Technology, mainly satellites and high-speed internet, builds metaphorical bridges between communities on opposite sides of the globe. Foer's passion for soccer came as a result of it. Media consumption accelerates the sport's growth and increases and enhances its fan base. The modes and methods of soccer consumption vary, with some going to the extreme. Italian media outlets even go so far as to review, critique and referee the performance of referees. Controversial calls are scrutinized, with the help of slow motion replays. Statistics are accumulated with extreme precision, with hopes of exposing bias. Foer uses the passionate Italians as the epitome of die-hard soccer fans.
One of the most inspiring in Foer's work is the relationship between soccer fans and their clubs in Islamic nations. With a society and culture stifled by an oppressive religion, Muslims use soccer as an escape from their highly regulated lives. "Fans will cure in the foulest, most clearly verboten language. They will throw punches that can't be justified by any reasonable interpretation of the Koran," Foer wrote (p. 218). The allure of the game makes it difficult for a large portion of the Muslim population, as they are prohibited from attending a live match. Women living in Islamic regimes occasionally risk their own safety by disguising themselves as men to sneak into a match at Azadi, the 120,000 seat staduim in Tehran, Iran. Their actions muster up a faint voice for a population typically overlooked.
The Iranian people's celebration after their national team qualified for the 1998 World Cup exemplified just that. For that night, Iranians were free. Women took off their hijabs, throngs of Iranians consumed alcohol in the streets while listening to western pop music. When the militia arrived to shut down the parties, they couldn't resist partaking in the festivities.
Foer didn't possess, nor need, and expertise in the sporting arena to publish his work. While a vast amount of reporting and journalism experience and an unbridled passion for soccer enhances the final product, no "expertise" in either, nor globalization, was required to understand and disseminate the material.
He admitted his 248 page thesis doesn't come close to mastering and abridging the complexity that is globalization theory. He even goes so far as to say he took on the task fueled by personal interest. Yet, what Foer does accomplish is shining a light on areas in the soccer world that even embedded journalists wouldn't uncover. The interconnectedness of soccer clubs in Italy and the ruling class. The working poor in the Balkan nations, who cling to their favorite teams as if it was life support. To some, the worlds sport means the world to them.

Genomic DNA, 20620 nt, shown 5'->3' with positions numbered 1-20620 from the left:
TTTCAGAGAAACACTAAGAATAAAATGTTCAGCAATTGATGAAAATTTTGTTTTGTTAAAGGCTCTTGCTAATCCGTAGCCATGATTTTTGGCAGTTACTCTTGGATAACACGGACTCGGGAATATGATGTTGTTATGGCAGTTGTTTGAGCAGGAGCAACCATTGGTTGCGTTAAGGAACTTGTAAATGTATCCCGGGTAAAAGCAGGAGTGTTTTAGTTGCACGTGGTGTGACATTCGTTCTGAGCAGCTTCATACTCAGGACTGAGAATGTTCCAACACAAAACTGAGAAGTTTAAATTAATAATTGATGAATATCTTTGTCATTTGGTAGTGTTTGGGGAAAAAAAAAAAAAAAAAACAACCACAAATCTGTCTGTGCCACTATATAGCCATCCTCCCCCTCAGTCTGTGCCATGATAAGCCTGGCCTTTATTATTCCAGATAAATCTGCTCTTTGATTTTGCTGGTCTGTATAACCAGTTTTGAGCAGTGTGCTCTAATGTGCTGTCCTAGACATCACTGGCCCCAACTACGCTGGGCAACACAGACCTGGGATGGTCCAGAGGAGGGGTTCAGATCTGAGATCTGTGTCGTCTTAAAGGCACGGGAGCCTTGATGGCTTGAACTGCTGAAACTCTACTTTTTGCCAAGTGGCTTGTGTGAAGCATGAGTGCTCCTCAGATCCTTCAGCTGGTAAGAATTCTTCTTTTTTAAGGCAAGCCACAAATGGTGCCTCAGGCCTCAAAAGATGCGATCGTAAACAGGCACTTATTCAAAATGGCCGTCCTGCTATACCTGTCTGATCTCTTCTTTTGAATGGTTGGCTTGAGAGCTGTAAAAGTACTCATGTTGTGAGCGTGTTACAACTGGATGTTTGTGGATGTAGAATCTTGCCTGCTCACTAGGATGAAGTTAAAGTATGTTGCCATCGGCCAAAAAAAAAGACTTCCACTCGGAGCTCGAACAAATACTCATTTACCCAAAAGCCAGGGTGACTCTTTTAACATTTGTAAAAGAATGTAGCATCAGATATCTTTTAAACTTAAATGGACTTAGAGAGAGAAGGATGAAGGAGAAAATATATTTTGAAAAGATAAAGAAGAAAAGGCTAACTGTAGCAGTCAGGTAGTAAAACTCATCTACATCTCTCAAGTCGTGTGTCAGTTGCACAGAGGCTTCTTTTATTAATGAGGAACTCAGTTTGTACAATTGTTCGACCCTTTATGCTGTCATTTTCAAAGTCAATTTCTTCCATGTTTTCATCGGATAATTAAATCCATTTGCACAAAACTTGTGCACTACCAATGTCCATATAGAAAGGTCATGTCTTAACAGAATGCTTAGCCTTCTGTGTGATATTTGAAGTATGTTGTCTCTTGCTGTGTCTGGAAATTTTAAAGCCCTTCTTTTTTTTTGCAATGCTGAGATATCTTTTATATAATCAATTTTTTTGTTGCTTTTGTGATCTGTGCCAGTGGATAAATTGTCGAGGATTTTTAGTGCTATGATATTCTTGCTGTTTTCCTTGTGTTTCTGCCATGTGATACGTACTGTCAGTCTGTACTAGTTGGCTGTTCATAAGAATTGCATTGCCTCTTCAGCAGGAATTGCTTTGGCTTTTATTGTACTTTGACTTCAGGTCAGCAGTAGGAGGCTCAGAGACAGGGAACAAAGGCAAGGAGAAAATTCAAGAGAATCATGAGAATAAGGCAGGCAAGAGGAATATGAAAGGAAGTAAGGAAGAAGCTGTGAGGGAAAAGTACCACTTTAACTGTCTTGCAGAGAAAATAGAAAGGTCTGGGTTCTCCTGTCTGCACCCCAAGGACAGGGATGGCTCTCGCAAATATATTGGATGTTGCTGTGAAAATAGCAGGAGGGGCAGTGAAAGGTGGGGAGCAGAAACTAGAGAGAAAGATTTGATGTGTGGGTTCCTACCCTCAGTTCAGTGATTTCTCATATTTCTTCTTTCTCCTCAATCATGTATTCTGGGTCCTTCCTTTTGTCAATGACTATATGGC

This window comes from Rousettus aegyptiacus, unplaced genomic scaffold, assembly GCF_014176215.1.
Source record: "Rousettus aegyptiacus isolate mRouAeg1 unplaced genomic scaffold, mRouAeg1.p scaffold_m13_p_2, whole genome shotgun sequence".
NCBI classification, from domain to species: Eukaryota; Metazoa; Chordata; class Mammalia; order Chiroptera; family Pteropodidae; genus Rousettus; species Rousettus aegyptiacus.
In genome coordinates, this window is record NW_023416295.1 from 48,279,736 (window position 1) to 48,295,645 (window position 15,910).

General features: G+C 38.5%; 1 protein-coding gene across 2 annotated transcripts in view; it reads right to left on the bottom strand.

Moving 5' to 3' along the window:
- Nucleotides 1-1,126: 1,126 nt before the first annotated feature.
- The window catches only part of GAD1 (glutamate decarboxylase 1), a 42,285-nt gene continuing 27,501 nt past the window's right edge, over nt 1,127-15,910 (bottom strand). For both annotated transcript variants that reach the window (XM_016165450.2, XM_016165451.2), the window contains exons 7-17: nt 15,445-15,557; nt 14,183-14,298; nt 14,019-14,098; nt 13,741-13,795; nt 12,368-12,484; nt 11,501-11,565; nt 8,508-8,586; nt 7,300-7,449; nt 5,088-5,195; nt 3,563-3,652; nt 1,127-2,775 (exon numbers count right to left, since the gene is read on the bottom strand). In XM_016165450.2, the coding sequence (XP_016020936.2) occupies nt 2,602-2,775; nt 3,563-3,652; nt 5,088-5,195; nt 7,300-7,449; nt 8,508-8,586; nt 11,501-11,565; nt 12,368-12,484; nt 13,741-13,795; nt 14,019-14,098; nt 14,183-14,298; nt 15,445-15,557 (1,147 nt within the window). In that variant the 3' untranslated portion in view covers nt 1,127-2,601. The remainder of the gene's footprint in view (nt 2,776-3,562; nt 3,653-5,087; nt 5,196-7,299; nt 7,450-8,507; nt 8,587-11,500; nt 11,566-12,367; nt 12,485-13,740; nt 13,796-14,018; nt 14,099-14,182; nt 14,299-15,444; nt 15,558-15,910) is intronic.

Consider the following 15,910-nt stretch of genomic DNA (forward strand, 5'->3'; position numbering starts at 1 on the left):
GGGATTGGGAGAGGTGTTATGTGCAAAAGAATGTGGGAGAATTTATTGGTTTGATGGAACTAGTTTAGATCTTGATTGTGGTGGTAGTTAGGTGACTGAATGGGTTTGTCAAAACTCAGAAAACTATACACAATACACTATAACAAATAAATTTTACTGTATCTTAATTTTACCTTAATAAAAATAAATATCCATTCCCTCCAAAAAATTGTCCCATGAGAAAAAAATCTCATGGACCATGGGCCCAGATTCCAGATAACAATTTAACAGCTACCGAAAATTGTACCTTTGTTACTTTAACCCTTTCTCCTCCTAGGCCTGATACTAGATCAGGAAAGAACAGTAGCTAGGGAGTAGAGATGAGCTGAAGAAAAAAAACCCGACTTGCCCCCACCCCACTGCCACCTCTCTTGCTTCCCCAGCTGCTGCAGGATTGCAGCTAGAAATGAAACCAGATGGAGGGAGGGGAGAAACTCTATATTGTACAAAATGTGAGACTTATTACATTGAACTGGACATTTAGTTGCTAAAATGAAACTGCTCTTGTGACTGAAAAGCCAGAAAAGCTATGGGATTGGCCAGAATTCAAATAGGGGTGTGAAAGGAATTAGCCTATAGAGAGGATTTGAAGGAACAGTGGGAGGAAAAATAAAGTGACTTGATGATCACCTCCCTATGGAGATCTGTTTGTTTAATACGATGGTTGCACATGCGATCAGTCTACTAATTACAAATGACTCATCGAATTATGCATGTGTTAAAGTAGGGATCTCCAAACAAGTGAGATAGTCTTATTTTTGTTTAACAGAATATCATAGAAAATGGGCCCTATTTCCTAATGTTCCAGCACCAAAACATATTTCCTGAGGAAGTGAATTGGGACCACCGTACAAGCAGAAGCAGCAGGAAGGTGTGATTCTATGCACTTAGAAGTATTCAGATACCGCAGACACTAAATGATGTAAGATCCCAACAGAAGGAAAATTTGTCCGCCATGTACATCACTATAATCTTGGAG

Readers of Thomas Friedman's work may feel slighted at the use of "globalization." While offering only multicultural teams and ease of access to sporting events to explain his theory, Foers book, while interesting, was but several lengthy accounts of teams and their fans and "stadiums [he] most desperately wanted to see." As a journalist, Foer should have at least considered objectivity before leaving his desk at the New Republic. Soccer fans would undoubtedly enjoy the book, however globalization theorists, anthropologists and sociologists would feel deceived by the book's title. In all, Foer's passion makes for a pleasurable read. While soccer may not bring the world together-- as many Americans delight in despising it -its fans, no matter the demographic, comprise the entire population. While all may not indulge, everyone is represented.
The book is written in a journalistic style that is easy to read and the anecdotes are rather entertaining. That is, however, the extent to which I found this book at all enjoyable. First, the author's narrative often fails to connect the anecdotes with the broader point that he is attempting to make. Even worse, the author often makes claims and offers no support for those claims. When reading pop-nonfiction, one must, to some extent, trust the author's claims. However, the author is attempting to connect soccer to well studied social phenomena - and on many ocassions gets it wrong. Moreover, the author's obvious biases make it incredibly difficult not to scoff at his assertions, especially when he offers no support other than his own word.
Additionally, the title suggests that soccer will be somehow tied to globalization, and yet the author only mentions globalization in terms of continued racism. I am inclined to believe that despite his experience with political journalism, the author has only the most basic understanding of the popular notion of globalization and is incapable of providing a meaningful application and analysis. This book is not an analysis or a fresh look at soccer. Instead it is the result of a journalist taking a year off from work, traveling around to watch soccer games and collect stories, and then trying to find a way to write them up in a book with a more intriguing title than "Tales from the pitch".
On more than one ocassion, I read segments of the book aloud to various people for cheap laughs - colleagues, my political economist/soccer fanatic boyfriend, my boyfriends soccer fanatic friends. It is at best, a collection of interesting stories about soccer with some very poor narrative in between. If that's all you're looking for, read this book. If you are looking for something more substantive, look elsewhere.
I recommend it for any human being. I can't speak for martians, but I suggest they give it a try too. Do they play football?